Samuel Watson, the Career Manager, spoke about what you need to check on your social network page. “Most employers want to know what kind of person you are, what are you interested in besides work, who are you communicating to. Yes, they already have a resume – your professional portrait, but the team consists of people, and they need to be able to get along. In this case, interesting hobbies, a sense of humour will play into your hands. A social profile can do a good job, so you shouldn’t completely close it or go into deep secrecy under a fictitious name. Here’s what you can do to your page if you want to make a good impression with your employer:
- Get familiar with the visibility settings: it is better to hide all frankly personal photos and records from a wide audience. Let it delight close friends and not embarrass the others;
- Check which of your friends tagged you in photos and posts. If some marks confuse you, then it is better to remove them;
- Take a close look at everything that remains open to a wide audience: are there any discrepancies with your official resume? Inconsistencies can alert the recruiter, which you would want to avoid.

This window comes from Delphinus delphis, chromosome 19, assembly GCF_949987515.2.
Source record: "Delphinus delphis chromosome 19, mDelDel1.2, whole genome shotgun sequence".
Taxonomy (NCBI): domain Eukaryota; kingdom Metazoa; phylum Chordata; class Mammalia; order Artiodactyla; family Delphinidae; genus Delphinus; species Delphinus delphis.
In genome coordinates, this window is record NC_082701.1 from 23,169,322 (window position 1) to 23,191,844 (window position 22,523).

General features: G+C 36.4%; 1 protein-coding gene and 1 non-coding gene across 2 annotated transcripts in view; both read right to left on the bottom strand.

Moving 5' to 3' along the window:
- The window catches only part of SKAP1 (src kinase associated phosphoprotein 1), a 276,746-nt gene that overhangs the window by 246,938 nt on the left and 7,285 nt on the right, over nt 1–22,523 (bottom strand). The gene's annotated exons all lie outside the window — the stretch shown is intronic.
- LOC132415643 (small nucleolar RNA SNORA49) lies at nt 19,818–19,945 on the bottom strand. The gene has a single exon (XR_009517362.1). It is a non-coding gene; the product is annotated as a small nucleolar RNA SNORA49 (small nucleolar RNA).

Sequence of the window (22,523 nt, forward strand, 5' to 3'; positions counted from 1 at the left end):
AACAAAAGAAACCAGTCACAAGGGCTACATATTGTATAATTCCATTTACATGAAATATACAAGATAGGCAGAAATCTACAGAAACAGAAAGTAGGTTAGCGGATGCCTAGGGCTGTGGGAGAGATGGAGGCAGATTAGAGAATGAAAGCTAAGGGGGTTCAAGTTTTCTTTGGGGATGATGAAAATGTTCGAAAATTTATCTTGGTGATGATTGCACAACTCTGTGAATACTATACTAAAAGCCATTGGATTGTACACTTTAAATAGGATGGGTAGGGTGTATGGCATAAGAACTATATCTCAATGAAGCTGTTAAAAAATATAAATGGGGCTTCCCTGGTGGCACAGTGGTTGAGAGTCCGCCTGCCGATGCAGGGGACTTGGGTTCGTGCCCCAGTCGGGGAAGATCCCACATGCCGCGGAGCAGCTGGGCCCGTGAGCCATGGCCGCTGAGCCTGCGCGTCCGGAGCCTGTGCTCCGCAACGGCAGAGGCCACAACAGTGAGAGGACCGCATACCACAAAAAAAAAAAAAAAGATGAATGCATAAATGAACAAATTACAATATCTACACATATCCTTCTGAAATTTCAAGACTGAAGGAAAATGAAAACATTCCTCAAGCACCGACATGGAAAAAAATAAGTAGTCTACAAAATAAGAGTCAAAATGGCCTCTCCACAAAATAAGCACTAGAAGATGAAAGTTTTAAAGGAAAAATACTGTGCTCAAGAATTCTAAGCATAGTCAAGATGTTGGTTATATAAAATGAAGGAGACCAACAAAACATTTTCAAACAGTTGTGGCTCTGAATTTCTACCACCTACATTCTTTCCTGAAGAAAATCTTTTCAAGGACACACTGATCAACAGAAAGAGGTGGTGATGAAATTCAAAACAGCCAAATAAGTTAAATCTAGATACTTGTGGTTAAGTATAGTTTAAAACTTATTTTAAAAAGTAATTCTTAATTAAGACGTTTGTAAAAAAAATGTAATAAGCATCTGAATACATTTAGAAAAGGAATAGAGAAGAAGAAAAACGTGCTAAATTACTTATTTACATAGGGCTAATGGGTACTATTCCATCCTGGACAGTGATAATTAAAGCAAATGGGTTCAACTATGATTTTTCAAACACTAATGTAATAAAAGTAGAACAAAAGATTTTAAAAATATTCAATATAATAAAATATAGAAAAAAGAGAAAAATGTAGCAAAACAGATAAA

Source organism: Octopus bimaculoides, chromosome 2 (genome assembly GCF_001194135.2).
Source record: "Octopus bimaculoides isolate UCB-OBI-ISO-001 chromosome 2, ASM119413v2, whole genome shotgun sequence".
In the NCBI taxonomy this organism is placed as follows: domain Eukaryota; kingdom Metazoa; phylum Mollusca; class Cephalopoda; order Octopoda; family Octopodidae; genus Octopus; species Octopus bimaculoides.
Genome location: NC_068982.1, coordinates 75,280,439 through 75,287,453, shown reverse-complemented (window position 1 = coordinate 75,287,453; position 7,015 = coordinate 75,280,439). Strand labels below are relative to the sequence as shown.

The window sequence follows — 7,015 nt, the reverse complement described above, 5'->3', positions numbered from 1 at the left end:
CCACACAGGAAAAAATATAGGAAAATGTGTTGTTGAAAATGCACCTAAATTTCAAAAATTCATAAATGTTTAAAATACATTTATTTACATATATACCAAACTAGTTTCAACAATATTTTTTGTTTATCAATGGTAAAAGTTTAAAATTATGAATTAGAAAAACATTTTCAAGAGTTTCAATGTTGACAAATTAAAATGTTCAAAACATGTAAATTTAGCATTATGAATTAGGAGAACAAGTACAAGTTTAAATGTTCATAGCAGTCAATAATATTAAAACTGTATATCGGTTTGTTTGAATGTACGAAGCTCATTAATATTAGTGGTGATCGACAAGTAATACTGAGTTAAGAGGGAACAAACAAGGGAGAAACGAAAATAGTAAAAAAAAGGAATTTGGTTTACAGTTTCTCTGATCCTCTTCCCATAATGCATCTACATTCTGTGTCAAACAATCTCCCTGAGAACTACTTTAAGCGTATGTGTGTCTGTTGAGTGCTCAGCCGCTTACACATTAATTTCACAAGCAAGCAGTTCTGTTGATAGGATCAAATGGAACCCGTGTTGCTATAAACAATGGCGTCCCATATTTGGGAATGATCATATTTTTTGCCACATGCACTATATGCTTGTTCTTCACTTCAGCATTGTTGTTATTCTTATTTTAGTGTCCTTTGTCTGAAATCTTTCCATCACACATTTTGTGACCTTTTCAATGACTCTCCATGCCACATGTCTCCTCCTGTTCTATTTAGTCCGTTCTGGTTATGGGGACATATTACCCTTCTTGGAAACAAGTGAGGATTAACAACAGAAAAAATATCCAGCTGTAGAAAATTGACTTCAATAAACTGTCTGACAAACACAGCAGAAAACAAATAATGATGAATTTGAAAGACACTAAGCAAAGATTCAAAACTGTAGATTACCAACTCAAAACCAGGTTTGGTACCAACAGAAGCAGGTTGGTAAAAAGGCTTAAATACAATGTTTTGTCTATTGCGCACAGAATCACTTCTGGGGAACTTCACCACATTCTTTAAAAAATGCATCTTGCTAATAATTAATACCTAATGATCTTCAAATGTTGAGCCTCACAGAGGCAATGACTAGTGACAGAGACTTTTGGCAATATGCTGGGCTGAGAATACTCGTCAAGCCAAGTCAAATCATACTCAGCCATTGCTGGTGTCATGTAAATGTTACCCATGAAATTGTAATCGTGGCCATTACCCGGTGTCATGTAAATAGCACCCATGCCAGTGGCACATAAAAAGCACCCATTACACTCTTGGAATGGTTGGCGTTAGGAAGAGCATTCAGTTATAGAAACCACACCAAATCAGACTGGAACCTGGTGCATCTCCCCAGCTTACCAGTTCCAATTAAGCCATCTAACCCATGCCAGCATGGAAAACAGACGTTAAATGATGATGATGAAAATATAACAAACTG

- analyze your publications and estimate how they correspond to the image at work as a professional. If they match, and you are in harmony with yourself, then that’s great. If not, think about your activity;
- Indicate your real name, fill in the sections with work and education, show your personal and professional interests, put a good photo on your profile – in general, try to make your social portrait as detailed and understandable as possible for everyone who does not know you;
- Regularly write something about your work: a person who is ready to share news about his job and devotes time to it arouses respect and interest. You shouldn’t publicly speak negatively about previous employers. According to our research, this repels every second recruiter who comes to your page; the more professional contacts you have, the more likely it is that a representative of the employing company will contact you and appreciate your profile. The person who makes professional connections public always gets more attention. Most importantly, remember that your social page is only yours. Just be yourself and follow these simple tips! “